Registration of `Metacomet' Tobacco.
The tobacco cyst nematode was first described from Hazardville, CT, in the early 1950s (1) and is now widely distributed in shade production areas in the Connecticut River Valley of Connecticut and Massachusetts. All previous Connecticut shade and broadleaf cultivars tested were susceptible to G. t. tabacum (2). Nematode infection of roots can cause dramatic stunting, reduced leaf weight, and also reduced leaf quality. Losses can exceed 40% at high nematode densities (3). Fluecured tobacco lines with resistance to G. t. solanacearum (Miller and Gray) were identified as resistant to G. t. tabacum (4) and crosses to Connecticut shade tobacco were first made in 1987.
Metacomet is an inbred derived from a cross between the nematode-susceptible Connecticut shade tobacco cultivar O-30, which was developed as a commercial production line by Windsor Shade Tobacco, Inc., and the G. t. solanacearum resistant flue-cured line VA 81. Cyst nematode resistance in VA 81 was most likely derived from TL 106. Resistance to G. t. tabacum is conferred by a single dominant gene (2). Resistance to G. t. tabacum and G. t. solanacearum may be linked to wildfire [caused by Pseudomonas syringae pv. tabaci (Wolf & Foster) Young et al.] resistance (5), transferred from N. longiflora Cavanilles to the breeding line TL 106 (6). Nicotiana longiflora was resistant to G. t. solanacearum in pot experiments (7).
The pedigree breeding system was used. The experimental designation of CT 21-2A was used during cultivar development. Metacomet was selected as a selfed inbred over 12 generations of field evaluation for agronomic characteristics and greenhouse evaluation for G. t. tabacum resistance. Individual plants in the [F.sub.4] and [F.sub.6] generations were selected with cyst nematode resistance using a greenhouse seedling assay (2). Progeny testing was performed in 1993 to select plants homozygous for G. t. tabacum resistance.
Metacomet was selected under field conditions for growth and yield characteristics in the presence of damaging population levels of G. t. tabacum to avoid severe intolerance to nematode infection. Metacomet was also selected for the hypersensitive gene for resistance to tobacco mosaic virus derived from N. glutinosa L. and for reduced sensitivity to weather fleck.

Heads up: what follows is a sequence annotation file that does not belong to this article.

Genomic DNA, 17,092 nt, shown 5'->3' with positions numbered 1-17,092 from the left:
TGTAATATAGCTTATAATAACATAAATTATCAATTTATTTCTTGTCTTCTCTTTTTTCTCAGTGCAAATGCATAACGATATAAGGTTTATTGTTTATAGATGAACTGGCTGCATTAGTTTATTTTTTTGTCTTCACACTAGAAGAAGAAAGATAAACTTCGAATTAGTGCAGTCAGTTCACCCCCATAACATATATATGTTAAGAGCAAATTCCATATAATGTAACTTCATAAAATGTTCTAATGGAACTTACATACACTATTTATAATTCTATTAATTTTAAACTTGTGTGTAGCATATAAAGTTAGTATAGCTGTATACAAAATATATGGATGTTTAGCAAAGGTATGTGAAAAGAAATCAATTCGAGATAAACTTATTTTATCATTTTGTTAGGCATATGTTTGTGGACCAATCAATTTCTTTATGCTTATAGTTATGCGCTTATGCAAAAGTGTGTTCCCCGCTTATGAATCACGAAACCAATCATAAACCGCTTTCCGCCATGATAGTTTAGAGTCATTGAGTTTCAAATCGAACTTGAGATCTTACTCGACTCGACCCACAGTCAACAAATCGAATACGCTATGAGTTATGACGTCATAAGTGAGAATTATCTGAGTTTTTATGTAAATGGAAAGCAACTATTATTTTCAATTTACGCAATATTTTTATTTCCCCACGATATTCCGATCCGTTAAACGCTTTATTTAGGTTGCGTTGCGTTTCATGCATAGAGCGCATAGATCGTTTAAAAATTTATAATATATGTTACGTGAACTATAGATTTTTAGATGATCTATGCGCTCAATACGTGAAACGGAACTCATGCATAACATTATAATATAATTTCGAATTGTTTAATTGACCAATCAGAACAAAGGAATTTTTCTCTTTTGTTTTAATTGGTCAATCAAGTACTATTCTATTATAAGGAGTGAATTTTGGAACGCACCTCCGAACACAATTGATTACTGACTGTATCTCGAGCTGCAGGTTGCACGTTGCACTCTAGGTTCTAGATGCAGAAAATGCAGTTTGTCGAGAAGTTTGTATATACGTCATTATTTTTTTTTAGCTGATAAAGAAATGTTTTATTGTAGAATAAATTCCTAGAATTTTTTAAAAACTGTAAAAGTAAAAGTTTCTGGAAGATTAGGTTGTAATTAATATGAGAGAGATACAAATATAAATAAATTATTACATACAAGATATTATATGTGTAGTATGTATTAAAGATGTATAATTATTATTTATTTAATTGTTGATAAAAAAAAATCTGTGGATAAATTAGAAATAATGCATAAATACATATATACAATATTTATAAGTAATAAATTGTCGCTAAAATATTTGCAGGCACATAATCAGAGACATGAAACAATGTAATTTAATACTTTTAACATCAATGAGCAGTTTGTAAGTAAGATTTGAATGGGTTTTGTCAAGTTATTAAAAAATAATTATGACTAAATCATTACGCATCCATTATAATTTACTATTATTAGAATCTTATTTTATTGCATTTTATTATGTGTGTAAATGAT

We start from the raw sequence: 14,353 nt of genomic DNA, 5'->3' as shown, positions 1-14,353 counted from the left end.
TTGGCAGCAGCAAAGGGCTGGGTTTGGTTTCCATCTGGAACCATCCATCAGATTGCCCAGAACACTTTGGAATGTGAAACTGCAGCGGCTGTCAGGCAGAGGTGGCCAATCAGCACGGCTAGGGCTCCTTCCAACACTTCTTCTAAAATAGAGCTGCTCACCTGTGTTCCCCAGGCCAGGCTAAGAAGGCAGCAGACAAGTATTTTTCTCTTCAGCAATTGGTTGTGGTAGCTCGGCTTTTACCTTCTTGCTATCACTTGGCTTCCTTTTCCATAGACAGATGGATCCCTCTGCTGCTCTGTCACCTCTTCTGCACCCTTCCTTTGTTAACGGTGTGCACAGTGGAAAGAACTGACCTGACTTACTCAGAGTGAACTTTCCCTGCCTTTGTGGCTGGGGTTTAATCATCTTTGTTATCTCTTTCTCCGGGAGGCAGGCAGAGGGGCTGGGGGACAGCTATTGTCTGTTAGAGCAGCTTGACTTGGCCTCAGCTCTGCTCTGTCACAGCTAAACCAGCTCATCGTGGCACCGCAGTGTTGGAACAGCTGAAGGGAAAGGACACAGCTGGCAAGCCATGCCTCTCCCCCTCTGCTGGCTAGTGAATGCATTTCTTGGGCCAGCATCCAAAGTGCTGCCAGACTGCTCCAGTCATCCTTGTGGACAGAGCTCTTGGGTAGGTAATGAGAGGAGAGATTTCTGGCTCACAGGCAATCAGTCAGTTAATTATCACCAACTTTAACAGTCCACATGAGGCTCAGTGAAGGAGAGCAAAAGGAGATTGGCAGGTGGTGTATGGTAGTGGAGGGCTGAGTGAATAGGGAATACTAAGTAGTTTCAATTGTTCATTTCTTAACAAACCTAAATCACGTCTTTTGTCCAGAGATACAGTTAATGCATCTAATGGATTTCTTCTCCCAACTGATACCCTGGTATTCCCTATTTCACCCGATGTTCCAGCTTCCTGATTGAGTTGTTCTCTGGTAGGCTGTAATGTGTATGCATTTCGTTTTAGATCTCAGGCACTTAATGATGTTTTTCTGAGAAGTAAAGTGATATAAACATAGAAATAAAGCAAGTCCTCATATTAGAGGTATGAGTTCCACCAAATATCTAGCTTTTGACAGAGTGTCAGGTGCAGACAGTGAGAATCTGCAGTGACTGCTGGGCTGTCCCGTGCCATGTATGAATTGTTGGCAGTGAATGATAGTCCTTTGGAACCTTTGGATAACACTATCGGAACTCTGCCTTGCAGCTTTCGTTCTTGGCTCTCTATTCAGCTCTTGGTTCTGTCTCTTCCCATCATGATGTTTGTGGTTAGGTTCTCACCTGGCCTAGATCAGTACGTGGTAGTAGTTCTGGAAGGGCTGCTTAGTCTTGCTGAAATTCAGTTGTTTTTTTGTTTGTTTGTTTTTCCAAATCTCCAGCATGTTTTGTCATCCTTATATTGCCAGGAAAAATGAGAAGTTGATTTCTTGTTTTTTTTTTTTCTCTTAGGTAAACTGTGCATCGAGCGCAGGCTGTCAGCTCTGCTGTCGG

The effects of nematode resistance on G. t. tabacum populations were determined in field plots in a cloth-covered shade tent at the Experiment Station Valley Laboratory in Windsor in 1993, 1994, and 1997. Nematode population densities were reduced by 83, 74, and 72%, respectively, at the same time that the susceptible cultivar increased populations by more than 200%. The population reduction resulting from the season-long production of a resistant cultivar is comparable with growing a nematode-susceptible cultivar with soil fumigation.
Leaf yield and quality of Metacomet and the nematode-susceptible O-40 were compared in field plots infested with 120 to 250 infective G. t. tabacum juveniles per cubic centimeter of soil. Fresh weight yields were 759.6 and 614.7 g [plant.sup.-1] for Metacomet and O-40, respectively. Cured leaf quality was determined by industry evaluation. Economic value, determined by percentage weight in each grade and percentage weight in each cured leaf grade in 1993, was $42,27 [kg.sup-1] for Metacomet and $24.20 for the O-40 standard. Metacomet demonstrated higher leaf yields per plant than another cyst nematode resistant cultivar, `Poquonock', averaging 753 and 732 g [plant.sup.-1], respectively. While not significantly different, Metacomet also had a greater impact on tobacco cyst nematode populations than Poquonock, averaging 76.3 and 65.0% population reductions per year, respectively.
Metacomet shade tobacco will allow the production of high quality shade tobacco in fields infested with G. t. tabacum. This cultivar allows growers to produce a tobacco crop while reducing cyst nematode populations in a manner comparable with a fumigant nematicide.
Breeder seed of Metacomet will be maintained and distributed by the Connecticut Agricultural Experiment Station Valley Laboratory, 153 Cook Hill Rd., Windsor, CT 06095. U.S. plant variety protection for Metacomet will not be applied for.
J.A. LAMONDIA(*) (8)
References and Notes
(1.) Lownsbery, B.F., and J.W. Lownsbery. 1954. Heterodera tabacum n. sp., a parasite of solanaceous plants in Connecticut. Proc. Helminthol. So. Wash. 21:42-47.
(2.) LaMondia, J.A. 1991. Genetics of tobacco resistance to Globodera tabacum tabacum. Plant Dis. 75:453-454.
(3.) LaMondia, J.A. 1995. Shade tobacco yield loss and Globodera tabacum tabacum population changes in relation to initial nematode density. J. Nematol. 27:114-119.
(4.) LaMondia, J.A. 1988. Tobacco resistance to Globodera tabacum. Ann. Appl. Nematol. 2:77-80.
(5.) Spasoff, L., J.A. Fox, and L.I. Miller. 1971. Multigenic inheritance of resistance to Osborne's cyst nematode. J. Nematol. 3:329-330.
(6.) Clayton, E.E. 1947. A wildfire resistant tobacco. J. Hered. 38:35-40.
(7.) Balaawy, H.A., and J.A. Fox. 1971. Resistance to Osborne's cyst nematode in selected Nicotiana species. J. Nematol. 3:395-398.
(8.) J.A. LaMondia, Connecticut Agric. Exp. Stn., Valley Lab, P.O. Box 248, Windsor, CT 06095. Registration by CSSA. Accepted 30 Apr. 2000. (*) Corresponding author
Published in Crop Sci. 40:1504-1505 (2000).